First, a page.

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Are you liable if your tree falls on your neighbor’s car? (image via flickr)

Everyone knows that if you rear-end the car in front of you or start a fist fight in a bar, you are liable for the damage your actions cause.  Liability in these cases is pretty clear cut because your direct action was the cause of another’s injury.  But there are many circumstances where fault is not necessarily the determining factor in liability and where there is no direct link between your actions and the resulting injury.  In order to adequately protect yourself from damage and injury claims you need to have insurance policies that offer the coverage you need.  The key to being protected is to understand both the obvious risks you face and those that are not so obvious.  To help you identify where you may have some hidden risks, here are some common questions about who is liable for indirect injury.

Am I Liable…..If My Child Causes a Car Accident in My Car?

While there are state specific laws that govern liability and insurance, in this case the answer is most likely yes.  If your son or daughter is driving a car that lists you as the registered owner, it is very likely that you could be sued for damages if your child causes an accident.  In order to protect yourself, you need to have a solid insurance policy that lists your child as a driver on any car they may drive.  You may also need an umbrella policy which can protect your assets in the event you are sued.  Check with your insurance agent if you are concerned that allowing your child to drive your car opens you to a liability risk you are not protected against.

Am I Liable……If My Dog Bites Someone on My Property?

This is another case where state law dictates certain rules about liability, but it is a good bet that if your dog bites someone, regardless of where you are at the time, you may be found liable for any injury.   Here in Arizona, unlike other states, there is no “one-free-bite” law which means that pet owners can be held liable for a dog bite even if there was no reasonable expectation that the dog might bite someone.  This means the first bite could land you with a lawsuit.  The law doesn’t only apply to humans either; it also applies to if your dog bites another animal.  If you are unclear about your rights as a property owner, ask your local police department.  If you are concerned about potential liability from a dog bite, talk through your concerns with your insurance agent to ensure you have the coverage you need to protect yourself and your assets as some policies include exclusions regarding animals.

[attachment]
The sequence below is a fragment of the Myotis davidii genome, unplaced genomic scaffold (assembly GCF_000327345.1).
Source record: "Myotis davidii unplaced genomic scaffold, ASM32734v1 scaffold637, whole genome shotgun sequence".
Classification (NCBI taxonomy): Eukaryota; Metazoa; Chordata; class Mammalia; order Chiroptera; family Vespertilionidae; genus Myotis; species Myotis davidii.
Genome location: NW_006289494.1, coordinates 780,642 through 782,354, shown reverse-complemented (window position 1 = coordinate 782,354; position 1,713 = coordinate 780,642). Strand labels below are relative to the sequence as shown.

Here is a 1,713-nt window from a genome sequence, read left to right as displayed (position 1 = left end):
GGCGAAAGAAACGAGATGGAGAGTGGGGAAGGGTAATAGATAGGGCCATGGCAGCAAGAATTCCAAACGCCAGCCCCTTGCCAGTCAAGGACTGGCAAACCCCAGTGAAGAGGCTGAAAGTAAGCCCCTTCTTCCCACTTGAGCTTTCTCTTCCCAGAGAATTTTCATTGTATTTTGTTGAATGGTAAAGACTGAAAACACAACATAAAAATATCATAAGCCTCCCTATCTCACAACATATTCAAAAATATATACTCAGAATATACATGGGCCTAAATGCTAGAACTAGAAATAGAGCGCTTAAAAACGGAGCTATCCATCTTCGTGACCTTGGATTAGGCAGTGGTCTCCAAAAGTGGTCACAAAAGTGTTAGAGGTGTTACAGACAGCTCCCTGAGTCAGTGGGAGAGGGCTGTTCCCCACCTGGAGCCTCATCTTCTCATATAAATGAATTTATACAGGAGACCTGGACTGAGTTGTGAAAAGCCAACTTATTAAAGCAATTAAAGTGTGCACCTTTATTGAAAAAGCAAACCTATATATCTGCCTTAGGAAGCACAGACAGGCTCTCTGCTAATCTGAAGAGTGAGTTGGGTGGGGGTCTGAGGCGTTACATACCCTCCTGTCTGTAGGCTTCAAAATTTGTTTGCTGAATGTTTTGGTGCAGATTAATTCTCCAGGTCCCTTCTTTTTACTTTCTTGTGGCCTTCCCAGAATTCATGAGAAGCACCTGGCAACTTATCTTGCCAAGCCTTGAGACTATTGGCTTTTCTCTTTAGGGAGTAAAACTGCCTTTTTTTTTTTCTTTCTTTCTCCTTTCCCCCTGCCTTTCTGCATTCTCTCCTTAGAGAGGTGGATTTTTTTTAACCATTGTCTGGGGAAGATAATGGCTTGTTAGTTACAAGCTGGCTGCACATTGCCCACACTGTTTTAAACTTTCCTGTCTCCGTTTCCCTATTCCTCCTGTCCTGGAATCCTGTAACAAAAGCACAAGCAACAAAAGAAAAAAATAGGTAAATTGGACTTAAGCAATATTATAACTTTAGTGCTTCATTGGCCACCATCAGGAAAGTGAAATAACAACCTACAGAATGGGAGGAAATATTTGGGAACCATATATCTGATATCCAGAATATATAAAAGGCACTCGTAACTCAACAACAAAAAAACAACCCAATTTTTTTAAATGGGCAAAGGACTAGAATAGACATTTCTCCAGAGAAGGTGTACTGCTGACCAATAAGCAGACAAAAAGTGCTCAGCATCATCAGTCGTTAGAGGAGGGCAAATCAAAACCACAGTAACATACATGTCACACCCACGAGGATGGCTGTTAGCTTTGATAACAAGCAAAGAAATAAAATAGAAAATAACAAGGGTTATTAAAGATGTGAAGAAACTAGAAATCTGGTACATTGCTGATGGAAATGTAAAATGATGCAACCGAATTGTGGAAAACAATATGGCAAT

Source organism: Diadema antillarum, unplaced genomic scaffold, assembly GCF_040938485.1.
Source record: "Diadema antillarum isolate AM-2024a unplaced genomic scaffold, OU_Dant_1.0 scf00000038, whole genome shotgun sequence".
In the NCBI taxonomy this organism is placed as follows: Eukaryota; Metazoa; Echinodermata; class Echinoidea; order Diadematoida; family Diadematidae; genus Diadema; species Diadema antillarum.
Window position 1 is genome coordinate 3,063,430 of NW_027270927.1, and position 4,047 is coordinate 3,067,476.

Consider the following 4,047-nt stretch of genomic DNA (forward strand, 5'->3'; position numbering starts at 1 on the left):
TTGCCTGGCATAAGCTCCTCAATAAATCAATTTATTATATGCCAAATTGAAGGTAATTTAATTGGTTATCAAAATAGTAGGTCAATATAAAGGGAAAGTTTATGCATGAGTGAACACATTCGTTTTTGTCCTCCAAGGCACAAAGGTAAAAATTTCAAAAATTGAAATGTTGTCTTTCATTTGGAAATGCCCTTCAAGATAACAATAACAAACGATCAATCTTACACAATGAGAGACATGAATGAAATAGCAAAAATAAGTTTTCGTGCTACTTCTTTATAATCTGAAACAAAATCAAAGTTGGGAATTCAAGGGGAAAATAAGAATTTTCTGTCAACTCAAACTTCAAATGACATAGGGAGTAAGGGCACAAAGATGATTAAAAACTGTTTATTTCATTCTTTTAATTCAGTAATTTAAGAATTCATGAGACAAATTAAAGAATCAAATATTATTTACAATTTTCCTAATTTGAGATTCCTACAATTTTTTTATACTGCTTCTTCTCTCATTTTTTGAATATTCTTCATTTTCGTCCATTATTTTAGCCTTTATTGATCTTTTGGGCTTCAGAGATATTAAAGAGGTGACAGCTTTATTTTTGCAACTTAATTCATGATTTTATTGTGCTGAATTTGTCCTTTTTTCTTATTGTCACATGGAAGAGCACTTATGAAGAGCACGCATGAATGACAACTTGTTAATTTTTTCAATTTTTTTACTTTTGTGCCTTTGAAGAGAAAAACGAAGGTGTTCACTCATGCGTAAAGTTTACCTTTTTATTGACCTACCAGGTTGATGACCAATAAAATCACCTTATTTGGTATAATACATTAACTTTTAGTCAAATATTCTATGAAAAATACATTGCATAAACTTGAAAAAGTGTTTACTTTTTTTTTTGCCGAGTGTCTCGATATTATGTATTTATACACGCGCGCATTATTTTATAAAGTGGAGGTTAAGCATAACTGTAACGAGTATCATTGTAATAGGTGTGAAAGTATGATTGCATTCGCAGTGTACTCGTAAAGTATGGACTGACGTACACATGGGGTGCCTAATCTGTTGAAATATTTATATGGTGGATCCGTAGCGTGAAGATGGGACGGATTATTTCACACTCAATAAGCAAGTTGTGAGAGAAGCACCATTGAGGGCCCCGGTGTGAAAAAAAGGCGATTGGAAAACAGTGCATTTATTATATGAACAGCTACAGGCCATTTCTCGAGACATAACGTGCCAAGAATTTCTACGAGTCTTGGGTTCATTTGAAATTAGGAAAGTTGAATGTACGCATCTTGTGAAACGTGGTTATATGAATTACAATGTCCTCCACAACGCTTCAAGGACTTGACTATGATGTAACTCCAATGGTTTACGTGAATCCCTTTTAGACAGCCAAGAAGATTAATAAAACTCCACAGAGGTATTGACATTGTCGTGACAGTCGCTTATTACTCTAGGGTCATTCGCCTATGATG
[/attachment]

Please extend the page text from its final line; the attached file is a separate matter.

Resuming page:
Am I Liable…..If My Tree Falls on My Neighbor’s Car?

Like the other scenarios, this one is not as cut and dry as it may seem. In most cases like this, in order to prove negligence on your part, which is what would be required in order for you to be liable for the damage, your neighbor would have to prove you had a reasonable expectation that the tree might fall and damage his property.  If there is no reason that you would believe that the tree posed a real danger to your neighbor, it is unlikely you will be found liable for the damage.  It is still a good idea to talk to your insurance agent to determine if you would be protected from this type of liability claim.  They can also offer advice on steps you can take to decrease your liability risk.

 

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Are your belongings insured while they’re stored in a storage unit? (image via google)